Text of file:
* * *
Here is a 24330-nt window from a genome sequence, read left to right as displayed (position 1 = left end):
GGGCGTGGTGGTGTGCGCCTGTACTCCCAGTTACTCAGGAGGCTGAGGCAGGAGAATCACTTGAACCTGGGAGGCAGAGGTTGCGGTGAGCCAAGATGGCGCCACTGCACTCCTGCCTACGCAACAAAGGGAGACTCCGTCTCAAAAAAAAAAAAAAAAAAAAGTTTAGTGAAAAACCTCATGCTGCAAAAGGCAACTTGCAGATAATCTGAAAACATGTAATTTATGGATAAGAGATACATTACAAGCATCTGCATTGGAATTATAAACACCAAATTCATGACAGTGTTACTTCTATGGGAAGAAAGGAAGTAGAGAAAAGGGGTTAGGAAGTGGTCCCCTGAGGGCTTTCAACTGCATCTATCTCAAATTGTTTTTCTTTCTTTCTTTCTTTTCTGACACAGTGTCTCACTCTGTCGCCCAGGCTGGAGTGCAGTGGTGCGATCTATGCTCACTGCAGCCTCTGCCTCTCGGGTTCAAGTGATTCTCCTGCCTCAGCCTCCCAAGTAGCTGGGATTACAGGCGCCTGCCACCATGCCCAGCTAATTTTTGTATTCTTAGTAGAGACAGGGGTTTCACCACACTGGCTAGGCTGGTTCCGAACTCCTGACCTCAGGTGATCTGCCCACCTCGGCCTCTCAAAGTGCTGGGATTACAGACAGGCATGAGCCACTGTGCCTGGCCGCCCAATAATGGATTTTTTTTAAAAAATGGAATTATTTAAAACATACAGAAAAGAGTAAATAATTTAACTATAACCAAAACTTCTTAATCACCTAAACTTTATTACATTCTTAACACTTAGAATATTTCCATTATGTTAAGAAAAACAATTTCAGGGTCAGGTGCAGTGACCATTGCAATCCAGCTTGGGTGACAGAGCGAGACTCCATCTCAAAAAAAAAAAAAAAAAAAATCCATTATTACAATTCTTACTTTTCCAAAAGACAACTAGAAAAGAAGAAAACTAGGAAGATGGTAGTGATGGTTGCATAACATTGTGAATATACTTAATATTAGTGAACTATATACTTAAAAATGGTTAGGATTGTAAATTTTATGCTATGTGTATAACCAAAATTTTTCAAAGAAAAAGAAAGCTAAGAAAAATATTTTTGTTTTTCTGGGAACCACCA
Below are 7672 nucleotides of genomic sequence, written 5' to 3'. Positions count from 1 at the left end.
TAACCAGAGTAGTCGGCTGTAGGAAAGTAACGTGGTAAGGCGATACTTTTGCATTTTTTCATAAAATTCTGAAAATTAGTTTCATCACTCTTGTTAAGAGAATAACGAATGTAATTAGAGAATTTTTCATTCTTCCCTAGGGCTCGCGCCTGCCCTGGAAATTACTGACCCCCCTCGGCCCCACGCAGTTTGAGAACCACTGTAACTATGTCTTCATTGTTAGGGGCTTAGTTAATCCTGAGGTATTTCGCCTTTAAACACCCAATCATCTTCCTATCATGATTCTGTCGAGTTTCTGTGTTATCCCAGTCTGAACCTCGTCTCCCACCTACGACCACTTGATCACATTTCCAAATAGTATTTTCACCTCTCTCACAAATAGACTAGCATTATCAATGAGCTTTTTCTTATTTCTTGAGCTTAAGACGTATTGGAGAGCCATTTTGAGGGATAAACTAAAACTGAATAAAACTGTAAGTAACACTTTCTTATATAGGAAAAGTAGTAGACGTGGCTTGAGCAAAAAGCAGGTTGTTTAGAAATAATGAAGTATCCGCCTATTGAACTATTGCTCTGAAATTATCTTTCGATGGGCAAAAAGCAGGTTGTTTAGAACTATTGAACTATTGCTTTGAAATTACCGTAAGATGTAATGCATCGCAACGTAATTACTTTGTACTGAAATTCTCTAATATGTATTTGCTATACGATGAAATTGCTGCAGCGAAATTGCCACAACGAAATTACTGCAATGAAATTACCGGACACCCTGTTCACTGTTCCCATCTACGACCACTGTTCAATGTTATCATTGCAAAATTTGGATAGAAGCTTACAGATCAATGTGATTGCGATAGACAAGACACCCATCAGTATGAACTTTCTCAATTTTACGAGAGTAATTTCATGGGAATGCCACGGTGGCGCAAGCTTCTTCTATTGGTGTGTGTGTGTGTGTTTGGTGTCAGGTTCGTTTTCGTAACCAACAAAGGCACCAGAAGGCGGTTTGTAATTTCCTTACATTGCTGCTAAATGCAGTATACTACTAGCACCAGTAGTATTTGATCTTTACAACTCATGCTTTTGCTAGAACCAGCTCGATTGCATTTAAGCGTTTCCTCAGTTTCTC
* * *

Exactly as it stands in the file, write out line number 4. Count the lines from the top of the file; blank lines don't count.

TAACCAGAGTAGTCGGCTGTAGGAAAGTAACGTGGTAAGGCGATACTTTTGCATTTTTTCATAAAATTCTGAAAATTAGTTTCATCACTCTTGTTAAGAGAATAACGAATGTAATTAGAGAATTTTTCATTCTTCCCTAGGGCTCGCGCCTGCCCTGGAAATTACTGACCCCCCTCGGCCCCACGCAGTTTGAGAACCACTGTAACTATGTCTTCATTGTTAGGGGCTTAGTTAATCCTGAGGTATTTCGCCTTTAAACACCCAATCATCTTCCTATCATGATTCTGTCGAGTTTCTGTGTTATCCCAGTCTGAACCTCGTCTCCCACCTACGACCACTTGATCACATTTCCAAATAGTATTTTCACCTCTCTCACAAATAGACTAGCATTATCAATGAGCTTTTTCTTATTTCTTGAGCTTAAGACGTATTGGAGAGCCATTTTGAGGGATAAACTAAAACTGAATAAAACTGTAAGTAACACTTTCTTATATAGGAAAAGTAGTAGACGTGGCTTGAGCAAAAAGCAGGTTGTTTAGAAATAATGAAGTATCCGCCTATTGAACTATTGCTCTGAAATTATCTTTCGATGGGCAAAAAGCAGGTTGTTTAGAACTATTGAACTATTGCTTTGAAATTACCGTAAGATGTAATGCATCGCAACGTAATTACTTTGTACTGAAATTCTCTAATATGTATTTGCTATACGATGAAATTGCTGCAGCGAAATTGCCACAACGAAATTACTGCAATGAAATTACCGGACACCCTGTTCACTGTTCCCATCTACGACCACTGTTCAATGTTATCATTGCAAAATTTGGATAGAAGCTTACAGATCAATGTGATTGCGATAGACAAGACACCCATCAGTATGAACTTTCTCAATTTTACGAGAGTAATTTCATGGGAATGCCACGGTGGCGCAAGCTTCTTCTATTGGTGTGTGTGTGTGTGTTTGGTGTCAGGTTCGTTTTCGTAACCAACAAAGGCACCAGAAGGCGGTTTGTAATTTCCTTACATTGCTGCTAAATGCAGTATACTACTAGCACCAGTAGTATTTGATCTTTACAACTCATGCTTTTGCTAGAACCAGCTCGATTGCATTTAAGCGTTTCCTCAGTTTCTC